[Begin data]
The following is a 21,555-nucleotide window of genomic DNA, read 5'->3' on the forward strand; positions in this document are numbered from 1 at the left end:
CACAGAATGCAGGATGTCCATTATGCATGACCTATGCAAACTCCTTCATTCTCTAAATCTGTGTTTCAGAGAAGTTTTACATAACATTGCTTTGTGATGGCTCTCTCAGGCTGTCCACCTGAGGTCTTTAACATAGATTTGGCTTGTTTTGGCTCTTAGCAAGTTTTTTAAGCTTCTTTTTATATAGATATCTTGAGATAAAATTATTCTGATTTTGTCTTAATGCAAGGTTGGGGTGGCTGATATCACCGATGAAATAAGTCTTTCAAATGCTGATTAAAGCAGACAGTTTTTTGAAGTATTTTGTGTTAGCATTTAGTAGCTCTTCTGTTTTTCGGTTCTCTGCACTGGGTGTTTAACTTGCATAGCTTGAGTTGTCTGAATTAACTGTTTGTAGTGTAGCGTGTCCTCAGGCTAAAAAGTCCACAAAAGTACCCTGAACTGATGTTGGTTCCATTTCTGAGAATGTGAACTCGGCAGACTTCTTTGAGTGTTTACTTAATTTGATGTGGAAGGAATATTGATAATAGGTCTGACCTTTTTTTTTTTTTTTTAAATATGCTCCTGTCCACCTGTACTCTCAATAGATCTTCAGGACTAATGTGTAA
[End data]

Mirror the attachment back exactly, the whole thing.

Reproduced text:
The following is a 21,555-nucleotide window of genomic DNA, read 5'->3' on the forward strand; positions in this document are numbered from 1 at the left end:
CACAGAATGCAGGATGTCCATTATGCATGACCTATGCAAACTCCTTCATTCTCTAAATCTGTGTTTCAGAGAAGTTTTACATAACATTGCTTTGTGATGGCTCTCTCAGGCTGTCCACCTGAGGTCTTTAACATAGATTTGGCTTGTTTTGGCTCTTAGCAAGTTTTTTAAGCTTCTTTTTATATAGATATCTTGAGATAAAATTATTCTGATTTTGTCTTAATGCAAGGTTGGGGTGGCTGATATCACCGATGAAATAAGTCTTTCAAATGCTGATTAAAGCAGACAGTTTTTTGAAGTATTTTGTGTTAGCATTTAGTAGCTCTTCTGTTTTTCGGTTCTCTGCACTGGGTGTTTAACTTGCATAGCTTGAGTTGTCTGAATTAACTGTTTGTAGTGTAGCGTGTCCTCAGGCTAAAAAGTCCACAAAAGTACCCTGAACTGATGTTGGTTCCATTTCTGAGAATGTGAACTCGGCAGACTTCTTTGAGTGTTTACTTAATTTGATGTGGAAGGAATATTGATAATAGGTCTGACCTTTTTTTTTTTTTTTTAAATATGCTCCTGTCCACCTGTACTCTCAATAGATCTTCAGGACTAATGTGTAA